Under an emergency programme funded by ECHO, UNRWA has already provided emergency assistance to the families from the Old City, including cash assistance. To the families of Sheikh Jarrah we have provided cash assistance and other services. UNRWA will continue to support these displaced families as appropriate and will continue to advocate for their protection under international law.

Abe Foxman is wrong: suffering does not justify hatred

"No amount of victimization provides immunity or impunity from irresponsible words and deeds."
Hussein Ibish

My letter to the New York Times RE The Palestinians, Alone by Efraim Karsh

RE: The Palestinians, Alone by Efraim Karsh

Dear Editor,

Yes, a negotiated settlement to end the Israel/Palestine conflict is crucially important for everyone's sake- but it is utterly ridiculous to be blaming the very real plight of the Palestinians on neighboring Arab countries. Israel created the Palestinian refugee crisis- and Israel continues to persecute and impoverish Palestinians individually and collectively... The Arab Peace Initiative, asking " Israel to reconsider its policies and declare that a just peace is its strategic option as well" is proof positive that Arab leadership has been actively engaged in supporting Palestinian efforts to get Israel to respect international law and all relevant UN Resolutions.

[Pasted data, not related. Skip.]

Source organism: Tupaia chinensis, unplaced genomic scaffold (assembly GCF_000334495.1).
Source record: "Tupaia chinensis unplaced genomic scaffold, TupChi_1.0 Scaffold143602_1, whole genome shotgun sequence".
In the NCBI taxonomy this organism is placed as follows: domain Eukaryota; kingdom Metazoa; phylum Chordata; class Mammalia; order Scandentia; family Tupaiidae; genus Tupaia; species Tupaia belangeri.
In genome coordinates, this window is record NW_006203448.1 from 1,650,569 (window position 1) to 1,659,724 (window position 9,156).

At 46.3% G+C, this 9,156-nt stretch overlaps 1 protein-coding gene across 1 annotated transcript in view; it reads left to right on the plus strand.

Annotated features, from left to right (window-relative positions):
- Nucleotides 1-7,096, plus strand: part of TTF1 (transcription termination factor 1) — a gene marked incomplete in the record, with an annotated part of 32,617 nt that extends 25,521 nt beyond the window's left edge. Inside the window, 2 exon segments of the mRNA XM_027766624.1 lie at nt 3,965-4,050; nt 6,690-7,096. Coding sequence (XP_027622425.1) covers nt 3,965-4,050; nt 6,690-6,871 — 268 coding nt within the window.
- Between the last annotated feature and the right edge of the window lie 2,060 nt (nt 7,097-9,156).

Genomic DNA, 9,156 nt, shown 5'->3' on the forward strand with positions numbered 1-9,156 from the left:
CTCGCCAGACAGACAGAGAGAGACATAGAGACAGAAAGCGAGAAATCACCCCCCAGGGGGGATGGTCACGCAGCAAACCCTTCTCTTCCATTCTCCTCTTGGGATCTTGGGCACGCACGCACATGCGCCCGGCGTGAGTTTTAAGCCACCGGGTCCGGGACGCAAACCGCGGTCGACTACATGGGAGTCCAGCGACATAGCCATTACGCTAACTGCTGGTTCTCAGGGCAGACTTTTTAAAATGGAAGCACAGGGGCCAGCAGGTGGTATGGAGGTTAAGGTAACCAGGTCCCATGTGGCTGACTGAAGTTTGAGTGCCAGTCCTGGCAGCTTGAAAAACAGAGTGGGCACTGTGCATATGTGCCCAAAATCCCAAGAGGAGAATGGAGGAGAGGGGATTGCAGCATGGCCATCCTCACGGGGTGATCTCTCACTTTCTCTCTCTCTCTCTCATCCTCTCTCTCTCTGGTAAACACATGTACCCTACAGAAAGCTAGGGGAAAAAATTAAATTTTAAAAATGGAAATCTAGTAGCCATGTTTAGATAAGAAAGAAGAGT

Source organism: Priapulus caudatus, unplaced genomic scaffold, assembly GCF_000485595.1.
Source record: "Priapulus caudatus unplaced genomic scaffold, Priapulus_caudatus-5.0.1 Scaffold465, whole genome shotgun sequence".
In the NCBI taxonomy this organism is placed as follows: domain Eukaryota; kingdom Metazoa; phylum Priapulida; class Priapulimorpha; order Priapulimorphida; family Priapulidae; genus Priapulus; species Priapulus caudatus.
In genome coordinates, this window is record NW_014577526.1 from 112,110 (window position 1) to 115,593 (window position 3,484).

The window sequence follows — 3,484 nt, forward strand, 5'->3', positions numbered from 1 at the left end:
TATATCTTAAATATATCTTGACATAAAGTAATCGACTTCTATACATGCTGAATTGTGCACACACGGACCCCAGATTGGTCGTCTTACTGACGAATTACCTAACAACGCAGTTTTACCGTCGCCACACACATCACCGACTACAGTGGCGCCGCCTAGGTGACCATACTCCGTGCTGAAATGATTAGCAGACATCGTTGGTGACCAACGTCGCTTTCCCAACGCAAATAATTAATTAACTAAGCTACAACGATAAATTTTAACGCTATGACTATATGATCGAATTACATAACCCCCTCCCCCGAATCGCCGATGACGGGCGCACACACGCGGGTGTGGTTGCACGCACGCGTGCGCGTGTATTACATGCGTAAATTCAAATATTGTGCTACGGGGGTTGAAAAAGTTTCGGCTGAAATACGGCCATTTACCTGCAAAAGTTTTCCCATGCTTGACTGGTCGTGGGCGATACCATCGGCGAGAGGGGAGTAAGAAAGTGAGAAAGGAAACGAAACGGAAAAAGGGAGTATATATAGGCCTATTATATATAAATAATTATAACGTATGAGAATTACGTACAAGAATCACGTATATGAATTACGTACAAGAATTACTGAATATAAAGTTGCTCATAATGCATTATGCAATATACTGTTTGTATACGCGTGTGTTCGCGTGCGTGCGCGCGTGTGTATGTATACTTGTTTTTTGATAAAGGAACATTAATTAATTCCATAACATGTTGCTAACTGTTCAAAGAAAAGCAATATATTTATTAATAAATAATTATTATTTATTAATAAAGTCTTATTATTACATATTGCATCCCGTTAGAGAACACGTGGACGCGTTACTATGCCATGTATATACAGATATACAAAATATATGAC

The Arab Peace Initiative

2. Further calls upon Israel to affirm:

I- Full Israeli withdrawal from all the territories occupied since 1967, including the Syrian Golan Heights, to the June 4, 1967 lines as well as the remaining occupied Lebanese territories in the south of Lebanon.

II- Achievement of a just solution to the Palestinian refugee problem to be agreed upon in accordance with U.N. General Assembly Resolution 194.

III- The acceptance of the establishment of a sovereign independent Palestinian state on the Palestinian territories occupied since June 4, 1967 in the West Bank and Gaza Strip, with East Jerusalem as its capital.

3. Consequently, the Arab countries affirm the following:

I- Consider the Arab-Israeli conflict ended, and enter into a peace agreement with Israel, and provide security for all the states of the region.

II- Establish normal relations with Israel in the context of this comprehensive peace.

March 7, 2007 Washington, DC Jordan's King Abdullah addressed a joint session of Congress hoping to gain American support for the Arab Peace Initiative: "We must work together to restore Palestine, a nation in despair and without hope. We must work together to restore peace, hope and opportunity to the Palestinian people. And in so doing, we will begin a process of building peace, not only throughout the region, but throughout the world."

Perhaps if the New York Times published the entire text of the Arab Peace Initiative, more columnists (and our fourth estate) would be inspired to support genuine efforts to help shape a just and lasting peace for everyone's sake.

Anne Selden Annab